Power outages are more than just a nuisance; they can all of your business’s non-battery-powered devices offline, resulting in the loss of data. If you’re writing a document or coding an app on a desktop computer, for example, a power outage may cause a sudden an permanent loss of data. Even when the power returns, you won’t be able to retrieve the lost data. While you can’t prevent power outages from occurring, you can mitigate their impact on your business’s operations by using an uninterruptible power supply (UPS).
What Is a UPS?
Not to be confused with a surge protector, a USP is a battery component that’s designed to provide short-term power to one or more connected devices in the event of a power outage. It sits between a wall outlet and a device. You plug the UPS into a wall outlet, after which you can plug a device into the UPS. The UPS will provide them with supplemental power to the device if the wall outlet fails to deliver an appropriate amount of voltage.
Benefits of Using a UPS
UPSs receive their namesake by providing interruptible power. A power outage will normally “interrupt ” devices. Any devices connected to a wall outlet will no longer receive power. And if the devices don’t have a built-in battery — e.g. desktop computers and servers — they’ll turn off. A UPS, however, keeps devices running by giving them supplemental power.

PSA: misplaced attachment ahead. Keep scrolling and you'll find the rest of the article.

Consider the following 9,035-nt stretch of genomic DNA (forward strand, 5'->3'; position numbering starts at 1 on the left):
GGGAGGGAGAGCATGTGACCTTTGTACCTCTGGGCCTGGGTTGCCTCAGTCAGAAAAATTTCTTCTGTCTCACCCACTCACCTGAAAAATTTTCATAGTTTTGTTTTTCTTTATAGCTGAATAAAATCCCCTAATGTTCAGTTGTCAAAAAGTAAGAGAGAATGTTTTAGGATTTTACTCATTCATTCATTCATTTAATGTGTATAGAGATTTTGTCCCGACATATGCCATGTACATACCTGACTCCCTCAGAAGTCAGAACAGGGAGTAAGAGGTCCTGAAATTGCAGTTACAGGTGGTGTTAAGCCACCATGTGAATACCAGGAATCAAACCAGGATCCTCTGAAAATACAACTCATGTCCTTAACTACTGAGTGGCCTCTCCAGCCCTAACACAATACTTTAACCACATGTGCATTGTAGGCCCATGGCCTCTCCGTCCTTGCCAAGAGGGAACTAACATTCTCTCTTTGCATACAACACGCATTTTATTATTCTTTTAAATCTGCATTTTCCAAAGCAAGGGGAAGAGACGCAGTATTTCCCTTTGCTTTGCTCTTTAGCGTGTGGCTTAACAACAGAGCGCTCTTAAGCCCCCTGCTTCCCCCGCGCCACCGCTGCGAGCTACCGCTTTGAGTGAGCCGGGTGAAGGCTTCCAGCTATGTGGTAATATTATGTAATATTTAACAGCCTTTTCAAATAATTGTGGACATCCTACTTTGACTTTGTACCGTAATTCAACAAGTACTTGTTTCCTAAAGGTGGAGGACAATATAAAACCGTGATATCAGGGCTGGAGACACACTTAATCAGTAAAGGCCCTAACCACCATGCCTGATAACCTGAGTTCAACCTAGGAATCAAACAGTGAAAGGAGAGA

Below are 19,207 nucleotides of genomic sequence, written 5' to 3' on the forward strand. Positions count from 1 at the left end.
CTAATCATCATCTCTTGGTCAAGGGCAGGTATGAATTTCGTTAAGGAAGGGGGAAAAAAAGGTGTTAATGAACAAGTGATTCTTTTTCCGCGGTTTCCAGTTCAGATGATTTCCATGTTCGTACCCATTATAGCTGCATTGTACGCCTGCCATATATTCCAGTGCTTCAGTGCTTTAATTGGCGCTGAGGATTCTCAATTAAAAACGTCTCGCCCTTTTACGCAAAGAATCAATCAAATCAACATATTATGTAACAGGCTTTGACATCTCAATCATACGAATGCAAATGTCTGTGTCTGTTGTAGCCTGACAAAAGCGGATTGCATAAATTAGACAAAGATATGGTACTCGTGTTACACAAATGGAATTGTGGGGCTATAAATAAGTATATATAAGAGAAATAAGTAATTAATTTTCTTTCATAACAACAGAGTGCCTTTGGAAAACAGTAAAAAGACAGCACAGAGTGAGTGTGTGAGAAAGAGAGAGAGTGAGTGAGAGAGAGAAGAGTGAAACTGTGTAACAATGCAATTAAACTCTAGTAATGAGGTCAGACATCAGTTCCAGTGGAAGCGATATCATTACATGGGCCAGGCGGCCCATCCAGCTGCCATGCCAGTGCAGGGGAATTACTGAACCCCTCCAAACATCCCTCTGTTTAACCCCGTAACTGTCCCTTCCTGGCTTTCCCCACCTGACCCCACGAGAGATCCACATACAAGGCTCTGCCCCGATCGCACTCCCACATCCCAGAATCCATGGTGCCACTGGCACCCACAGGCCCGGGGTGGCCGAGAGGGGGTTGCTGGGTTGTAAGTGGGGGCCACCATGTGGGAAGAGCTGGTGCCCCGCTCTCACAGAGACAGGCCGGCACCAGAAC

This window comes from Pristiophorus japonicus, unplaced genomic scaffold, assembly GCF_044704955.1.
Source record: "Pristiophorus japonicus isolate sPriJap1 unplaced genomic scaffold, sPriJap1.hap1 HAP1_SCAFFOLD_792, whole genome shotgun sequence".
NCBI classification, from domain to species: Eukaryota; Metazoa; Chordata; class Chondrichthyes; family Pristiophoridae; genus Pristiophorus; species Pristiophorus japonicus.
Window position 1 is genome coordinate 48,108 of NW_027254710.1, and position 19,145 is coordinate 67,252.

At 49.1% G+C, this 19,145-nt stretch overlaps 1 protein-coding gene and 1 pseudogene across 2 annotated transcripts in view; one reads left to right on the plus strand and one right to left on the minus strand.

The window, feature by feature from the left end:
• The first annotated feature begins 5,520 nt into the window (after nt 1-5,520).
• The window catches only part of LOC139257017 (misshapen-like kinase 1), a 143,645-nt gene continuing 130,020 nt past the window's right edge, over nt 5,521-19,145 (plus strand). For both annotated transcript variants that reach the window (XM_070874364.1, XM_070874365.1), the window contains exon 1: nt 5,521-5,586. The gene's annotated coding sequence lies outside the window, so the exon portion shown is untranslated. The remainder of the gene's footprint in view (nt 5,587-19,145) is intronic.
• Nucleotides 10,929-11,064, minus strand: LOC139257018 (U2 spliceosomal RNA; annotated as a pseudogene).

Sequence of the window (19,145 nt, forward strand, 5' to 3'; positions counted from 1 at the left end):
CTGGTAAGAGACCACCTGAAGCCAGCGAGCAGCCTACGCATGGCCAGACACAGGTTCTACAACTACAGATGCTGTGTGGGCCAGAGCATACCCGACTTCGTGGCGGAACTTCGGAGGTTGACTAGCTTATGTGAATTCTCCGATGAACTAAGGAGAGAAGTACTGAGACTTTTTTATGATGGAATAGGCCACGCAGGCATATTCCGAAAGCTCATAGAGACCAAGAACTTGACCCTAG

Data loss can occur if a device is suddenly turned off. Regardless of the task, you’ll typically need to save your work. There’s no way to predict with a power outage will occur. If the power goes out before you’ve had an opportunity to save your work, you may lose your data. A UPS prevents them from happening by ensuring your devices always have power. Using the power from its on-board battery, the UPS will keep your devices up and running during power outages.
In addition to protecting against data loss, a UPS can protect your devices from power surges. There are several types of UPSs, but many of them offer protection against power surges. They measure the voltage coming from the wall outlet, and if it’s too high, they’ll block it so that it doesn’t reach your devices. With that said, a UPS isn’t a substitute for an actual surge protector; it’s just a secondary layer of protection that can further minimize the risk of a device-damaging power surge.